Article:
Often, as I am working with clients, the question comes up: Why does my (back, arm, leg, head, etc.) hurt when I do something with another part of my body? This can be confusing and frustrating.
I am currently re-reading a wonderful book called Job's Body by Deanne Juhan. As I was reading, I came across this great passage, which i think helps to explain the "random" pains and discomforts that occur.
For instance, let us imagine ourselves observing a person who is standing erect and executing the simple gesture of raising their straight right arm to the side until it is horizontal. The fibers in the deltoid, the supraspinatus, and the upper trapezius will contract to produce the primary motion, while the fibers of the pectoral major, the pectoral minor, and the latissimus dorsi must simultaneously extend to allow it But the contraction of the right trapezius will not only raise the right arm, it will also tend to pull the neck towards the right; therefore the left trapezius, along with other muscles of the neck, will have to contract as well in order to stabilize it. Furthermore, the extended right arm will overbalance the torso to the right, so the erector spinae muscles on the left side of the spine must contract to brace the whole torso and keep it erect. And since this contraction of the left erector spinae set will tend to pull the left side of the pelvis up as well, the gluteus medius and minimus of the left side must also brace to hold the pelvis level. Since not only the torso, but the body as a whole is threatened with tipping by the overbalancing weight of the extended arm, the right leg must brace as well, using fibers in the hip, the thigh, the calf, the feet, the toes. And of course our subject continues to breathe, so all of the muscles which cooperate to fill and empty the lungs must now make the necessary asymmetrical adjustments to continue their rhythm without disturbing the pose. And to further complicate the picture, if we add a weight (say a book) to the outstretched right hand, even more fibers from even wider areas will have to be called into play and instantly coordinated in order to preserve the position.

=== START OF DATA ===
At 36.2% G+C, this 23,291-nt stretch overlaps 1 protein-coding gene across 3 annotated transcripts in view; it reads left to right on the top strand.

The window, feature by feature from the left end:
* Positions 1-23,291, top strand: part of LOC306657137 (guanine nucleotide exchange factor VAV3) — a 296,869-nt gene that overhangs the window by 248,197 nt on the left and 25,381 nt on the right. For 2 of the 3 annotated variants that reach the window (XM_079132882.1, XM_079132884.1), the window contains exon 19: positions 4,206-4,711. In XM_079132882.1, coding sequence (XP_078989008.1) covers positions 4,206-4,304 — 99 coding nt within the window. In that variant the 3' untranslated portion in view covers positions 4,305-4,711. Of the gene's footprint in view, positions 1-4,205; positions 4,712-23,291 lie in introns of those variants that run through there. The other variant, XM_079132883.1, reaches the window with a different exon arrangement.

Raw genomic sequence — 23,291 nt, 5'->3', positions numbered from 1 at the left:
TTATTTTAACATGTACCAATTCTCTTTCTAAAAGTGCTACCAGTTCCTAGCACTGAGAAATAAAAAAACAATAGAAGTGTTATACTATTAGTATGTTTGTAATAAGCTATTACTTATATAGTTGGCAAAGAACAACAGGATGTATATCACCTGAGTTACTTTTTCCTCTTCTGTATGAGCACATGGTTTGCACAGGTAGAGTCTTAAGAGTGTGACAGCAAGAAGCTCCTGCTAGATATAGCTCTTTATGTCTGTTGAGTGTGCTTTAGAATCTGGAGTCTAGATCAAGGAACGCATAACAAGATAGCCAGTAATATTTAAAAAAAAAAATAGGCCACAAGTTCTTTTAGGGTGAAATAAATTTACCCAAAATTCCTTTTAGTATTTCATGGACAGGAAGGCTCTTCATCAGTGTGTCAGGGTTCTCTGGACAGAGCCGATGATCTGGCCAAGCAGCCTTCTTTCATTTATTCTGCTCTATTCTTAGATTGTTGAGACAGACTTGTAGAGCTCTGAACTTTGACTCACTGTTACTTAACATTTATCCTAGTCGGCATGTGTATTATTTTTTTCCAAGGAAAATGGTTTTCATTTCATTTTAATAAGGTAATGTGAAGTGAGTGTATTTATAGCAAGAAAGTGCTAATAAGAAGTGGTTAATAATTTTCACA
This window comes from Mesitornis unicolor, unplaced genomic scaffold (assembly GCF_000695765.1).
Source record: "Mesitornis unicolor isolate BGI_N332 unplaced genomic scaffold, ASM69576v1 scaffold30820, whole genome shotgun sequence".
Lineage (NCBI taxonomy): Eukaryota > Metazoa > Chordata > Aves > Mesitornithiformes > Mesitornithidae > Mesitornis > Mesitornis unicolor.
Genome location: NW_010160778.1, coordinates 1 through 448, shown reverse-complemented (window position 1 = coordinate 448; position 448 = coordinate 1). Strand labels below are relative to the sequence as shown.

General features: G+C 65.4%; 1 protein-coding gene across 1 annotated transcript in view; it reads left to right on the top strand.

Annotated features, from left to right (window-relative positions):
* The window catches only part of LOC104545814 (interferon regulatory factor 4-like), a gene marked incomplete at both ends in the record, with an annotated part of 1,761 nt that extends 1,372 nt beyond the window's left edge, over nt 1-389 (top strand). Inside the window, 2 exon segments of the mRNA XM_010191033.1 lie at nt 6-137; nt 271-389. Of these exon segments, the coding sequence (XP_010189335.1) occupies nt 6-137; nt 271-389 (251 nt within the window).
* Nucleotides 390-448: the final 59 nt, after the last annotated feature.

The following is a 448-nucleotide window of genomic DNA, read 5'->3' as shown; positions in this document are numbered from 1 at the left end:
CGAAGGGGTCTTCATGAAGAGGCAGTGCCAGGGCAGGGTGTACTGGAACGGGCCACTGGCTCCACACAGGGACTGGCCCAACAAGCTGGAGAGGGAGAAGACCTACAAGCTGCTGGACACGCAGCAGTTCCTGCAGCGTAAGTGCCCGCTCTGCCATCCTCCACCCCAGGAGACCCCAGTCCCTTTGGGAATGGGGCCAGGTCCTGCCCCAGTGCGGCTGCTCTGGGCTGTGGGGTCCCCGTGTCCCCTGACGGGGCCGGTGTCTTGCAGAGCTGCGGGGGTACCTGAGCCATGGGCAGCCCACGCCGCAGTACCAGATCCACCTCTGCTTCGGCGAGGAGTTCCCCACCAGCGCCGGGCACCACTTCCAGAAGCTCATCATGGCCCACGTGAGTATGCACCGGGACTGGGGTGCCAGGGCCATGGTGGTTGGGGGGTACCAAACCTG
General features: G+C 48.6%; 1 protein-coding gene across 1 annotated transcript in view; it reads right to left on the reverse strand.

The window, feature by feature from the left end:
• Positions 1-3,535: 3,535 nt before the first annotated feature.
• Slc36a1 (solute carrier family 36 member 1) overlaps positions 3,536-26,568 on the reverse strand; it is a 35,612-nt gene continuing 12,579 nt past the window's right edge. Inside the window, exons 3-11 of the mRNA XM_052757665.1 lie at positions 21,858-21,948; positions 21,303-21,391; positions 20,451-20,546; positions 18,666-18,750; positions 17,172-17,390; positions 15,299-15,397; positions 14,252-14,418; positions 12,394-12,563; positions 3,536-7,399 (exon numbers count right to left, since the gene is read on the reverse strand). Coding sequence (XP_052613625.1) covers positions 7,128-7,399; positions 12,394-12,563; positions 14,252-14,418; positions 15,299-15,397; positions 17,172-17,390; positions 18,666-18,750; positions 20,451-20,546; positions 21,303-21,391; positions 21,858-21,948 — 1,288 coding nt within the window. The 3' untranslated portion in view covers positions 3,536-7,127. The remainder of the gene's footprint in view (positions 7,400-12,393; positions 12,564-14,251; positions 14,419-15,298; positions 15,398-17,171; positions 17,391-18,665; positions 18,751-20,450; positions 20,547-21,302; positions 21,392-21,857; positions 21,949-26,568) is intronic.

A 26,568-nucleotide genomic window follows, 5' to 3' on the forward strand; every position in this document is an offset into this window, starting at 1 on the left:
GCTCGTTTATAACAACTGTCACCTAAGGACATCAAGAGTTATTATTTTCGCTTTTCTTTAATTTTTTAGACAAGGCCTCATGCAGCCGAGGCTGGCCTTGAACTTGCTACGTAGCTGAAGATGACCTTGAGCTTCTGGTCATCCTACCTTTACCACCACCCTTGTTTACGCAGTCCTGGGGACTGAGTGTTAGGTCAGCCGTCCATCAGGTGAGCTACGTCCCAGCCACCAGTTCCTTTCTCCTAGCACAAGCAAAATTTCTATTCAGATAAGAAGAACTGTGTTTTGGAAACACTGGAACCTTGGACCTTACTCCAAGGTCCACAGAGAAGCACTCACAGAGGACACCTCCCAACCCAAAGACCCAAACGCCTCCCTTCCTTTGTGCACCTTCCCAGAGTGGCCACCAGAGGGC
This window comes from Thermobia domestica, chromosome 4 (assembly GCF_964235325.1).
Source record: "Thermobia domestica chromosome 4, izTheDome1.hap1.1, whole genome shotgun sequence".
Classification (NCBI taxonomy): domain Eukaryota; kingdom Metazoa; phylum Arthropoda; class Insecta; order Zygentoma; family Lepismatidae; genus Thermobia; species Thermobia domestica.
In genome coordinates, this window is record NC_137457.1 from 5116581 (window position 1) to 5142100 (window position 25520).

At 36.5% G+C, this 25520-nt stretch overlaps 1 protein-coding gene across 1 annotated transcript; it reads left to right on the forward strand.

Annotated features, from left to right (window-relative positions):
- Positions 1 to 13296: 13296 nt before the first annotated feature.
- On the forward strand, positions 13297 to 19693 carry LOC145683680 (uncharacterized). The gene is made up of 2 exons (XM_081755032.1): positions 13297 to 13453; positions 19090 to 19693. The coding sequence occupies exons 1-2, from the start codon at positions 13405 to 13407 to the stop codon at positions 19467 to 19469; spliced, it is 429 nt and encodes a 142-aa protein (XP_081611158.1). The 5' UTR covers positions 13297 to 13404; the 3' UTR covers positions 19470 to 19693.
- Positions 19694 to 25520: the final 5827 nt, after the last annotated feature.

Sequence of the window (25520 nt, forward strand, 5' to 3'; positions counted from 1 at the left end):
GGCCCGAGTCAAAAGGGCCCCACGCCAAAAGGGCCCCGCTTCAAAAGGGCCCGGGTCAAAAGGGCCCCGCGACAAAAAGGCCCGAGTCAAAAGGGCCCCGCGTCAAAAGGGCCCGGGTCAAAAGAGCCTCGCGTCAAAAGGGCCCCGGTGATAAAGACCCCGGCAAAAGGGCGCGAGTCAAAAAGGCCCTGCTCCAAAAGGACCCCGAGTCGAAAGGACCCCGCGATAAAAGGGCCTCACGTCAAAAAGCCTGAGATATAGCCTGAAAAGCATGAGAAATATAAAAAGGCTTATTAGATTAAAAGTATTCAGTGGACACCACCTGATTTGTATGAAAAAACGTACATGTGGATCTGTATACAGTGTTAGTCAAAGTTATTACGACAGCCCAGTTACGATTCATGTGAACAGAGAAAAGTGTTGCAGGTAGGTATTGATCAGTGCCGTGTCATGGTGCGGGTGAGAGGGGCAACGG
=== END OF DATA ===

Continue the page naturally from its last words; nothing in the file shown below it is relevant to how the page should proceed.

All of these muscular event must concur for such a small, isolated gesture, and even this description has been simplified considerably. (page 114)
It isn't any wonder, then, that an injury in one area of the body can cause what seems like random pain in other areas. This is one of the many reasons bodywork is most effective when applied to the whole body, rather than a specific area of discomfort.
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